Macharia from the World
Association for Christian Communication (WACC) summaries the
outcomes of the panel discussion on the Fourth Global Media
Monitoring Project (GMMP), which took place on March 2 in New York on
the occasion of the 54th session of the Commission on the Status of
Women (CSW): “You may be aware the GMMP is a longitudinal study
running since 1995 on gender in the world news media. The research is
implemented in 5-year cycles, to capture a one-day snapshot of gender
representation and portrayal in the news across participating
countries. 130 countries took part in GMMP 2010, an increase from 76
in 2005, 70 in 2000 and 71 in 1995. The WACC in collaboration with UNIFEM organised
a parallel session at the 54th
CSW to present and debate the preliminary findings.”
the key findings: Only 24% of the people interviewed, heard, seen or
read about in mainstream television, radio and print news are female.
This is a significant change from 1995 when only 17% of the people in
the news were women. On the one hand the pace of increase in women’s
visibility in the news has been maintained over the past decade. On
the other hand the largest rise in women’s visibility is in stories
of low priority on the hierarchy of news media agenda priorities.
a significant component of the increase can be attributed to a
notable rise in women as ordinary people providing popular
opinion, and much less to women’s voices as ‘experts’. Analysis
of media coverage on selected issues of special concerns to women
contained in the Beijing Platform for Action reveals such issues
receive an average of less than 1.5% media attention each. Another
finding is that almost one half (48%) of all news stories reinforce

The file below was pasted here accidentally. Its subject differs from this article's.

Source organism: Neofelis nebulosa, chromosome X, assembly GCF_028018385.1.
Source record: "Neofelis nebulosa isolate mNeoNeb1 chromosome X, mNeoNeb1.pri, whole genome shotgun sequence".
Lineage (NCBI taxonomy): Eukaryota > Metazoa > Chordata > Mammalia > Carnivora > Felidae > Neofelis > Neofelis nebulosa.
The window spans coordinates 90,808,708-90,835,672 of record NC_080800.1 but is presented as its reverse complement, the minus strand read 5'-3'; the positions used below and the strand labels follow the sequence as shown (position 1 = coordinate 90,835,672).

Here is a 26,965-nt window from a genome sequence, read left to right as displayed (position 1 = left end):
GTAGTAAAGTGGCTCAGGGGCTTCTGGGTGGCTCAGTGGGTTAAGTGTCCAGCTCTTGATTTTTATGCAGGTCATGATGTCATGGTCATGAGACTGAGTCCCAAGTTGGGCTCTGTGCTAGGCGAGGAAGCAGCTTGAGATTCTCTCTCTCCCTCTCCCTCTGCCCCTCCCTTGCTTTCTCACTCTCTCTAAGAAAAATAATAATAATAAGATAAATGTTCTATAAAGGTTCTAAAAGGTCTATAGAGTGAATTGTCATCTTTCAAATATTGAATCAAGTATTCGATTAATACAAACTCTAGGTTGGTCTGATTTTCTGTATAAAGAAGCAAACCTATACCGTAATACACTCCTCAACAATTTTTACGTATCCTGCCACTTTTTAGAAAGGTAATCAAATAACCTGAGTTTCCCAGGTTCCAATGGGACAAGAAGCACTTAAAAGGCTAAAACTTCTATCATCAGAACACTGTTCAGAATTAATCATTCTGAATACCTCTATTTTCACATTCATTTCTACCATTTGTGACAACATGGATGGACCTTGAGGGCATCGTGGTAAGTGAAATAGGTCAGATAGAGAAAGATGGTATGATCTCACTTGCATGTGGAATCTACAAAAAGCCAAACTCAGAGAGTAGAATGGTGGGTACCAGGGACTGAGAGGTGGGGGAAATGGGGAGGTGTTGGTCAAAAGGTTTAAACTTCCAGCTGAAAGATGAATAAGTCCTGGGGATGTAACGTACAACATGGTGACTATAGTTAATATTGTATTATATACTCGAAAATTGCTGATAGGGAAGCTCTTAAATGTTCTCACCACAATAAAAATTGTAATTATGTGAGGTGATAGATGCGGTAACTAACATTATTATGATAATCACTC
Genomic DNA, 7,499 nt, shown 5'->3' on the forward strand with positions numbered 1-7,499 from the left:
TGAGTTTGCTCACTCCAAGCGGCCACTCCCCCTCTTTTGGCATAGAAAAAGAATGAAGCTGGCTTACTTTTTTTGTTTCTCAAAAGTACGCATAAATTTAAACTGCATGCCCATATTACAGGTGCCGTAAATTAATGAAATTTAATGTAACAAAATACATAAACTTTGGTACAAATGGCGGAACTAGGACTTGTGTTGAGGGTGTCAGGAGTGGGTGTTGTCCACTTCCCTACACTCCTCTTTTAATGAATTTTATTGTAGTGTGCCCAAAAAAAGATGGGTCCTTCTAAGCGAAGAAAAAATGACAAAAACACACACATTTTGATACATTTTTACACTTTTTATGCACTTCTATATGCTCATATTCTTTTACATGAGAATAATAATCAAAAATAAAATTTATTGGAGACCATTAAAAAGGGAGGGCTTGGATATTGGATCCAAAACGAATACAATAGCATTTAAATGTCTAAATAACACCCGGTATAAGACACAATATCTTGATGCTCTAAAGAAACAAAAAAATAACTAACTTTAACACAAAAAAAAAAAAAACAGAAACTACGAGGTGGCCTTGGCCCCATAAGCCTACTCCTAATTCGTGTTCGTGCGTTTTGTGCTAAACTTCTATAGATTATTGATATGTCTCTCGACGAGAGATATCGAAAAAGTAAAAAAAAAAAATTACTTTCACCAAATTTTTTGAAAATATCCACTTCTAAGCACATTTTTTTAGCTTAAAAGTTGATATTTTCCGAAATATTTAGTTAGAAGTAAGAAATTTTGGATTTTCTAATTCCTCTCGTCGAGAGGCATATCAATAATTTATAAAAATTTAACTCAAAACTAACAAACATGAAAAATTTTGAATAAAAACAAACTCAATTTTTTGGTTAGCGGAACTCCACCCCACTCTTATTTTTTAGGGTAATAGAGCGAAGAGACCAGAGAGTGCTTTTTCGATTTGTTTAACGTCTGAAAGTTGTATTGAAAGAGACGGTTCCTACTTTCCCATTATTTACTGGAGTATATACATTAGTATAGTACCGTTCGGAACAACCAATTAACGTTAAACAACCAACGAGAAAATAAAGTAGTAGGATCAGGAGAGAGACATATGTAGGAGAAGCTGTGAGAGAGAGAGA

gender stereotypes while only 8% challenge such stereotypes.
Ms. Saniye Gülser Corat (Director, Division for Gender Equality,
Bureau of Strategic of Planning, UNESCO) said gender equality is one
of two global priorities for UNESCO. She illustrated UNESCO’s work
on gender and the media with examples, such as the annual ‘Women
make the news campaign’ directly inspired by Section ‘J’.
She invited reflection on indicators for media to measure the gender
responsiveness of their output.
Sharon Bhagwan-Rolls of femLINKpacific
Media Initiatives for Women in Fiji highlighted the need to integrate
Section ‘J’ in regional and national action plans, and the need
to support women’s media networks.
Sanjay Suri, Editor in Chief of InterPress
Service invoked debate that sharpened counter-arguments on the
claim that the news agenda cannot be faulted for imbalanced
representation because the world reported is imbalanced.
moderator Joanne Sandler (Deputy Executive Director, UNIFEM) stirred
reflection on the kind of media aspired for by social justice
activists. The panel discussion and debate came to a close with
Sandler’s strong recommendation to ensure the issues raised become
clearly visible at the Millennium Development Goals Review Summit
scheduled for September, 2010.
complete preliminary report is available at
(English only), with highlights in French and Spanish.
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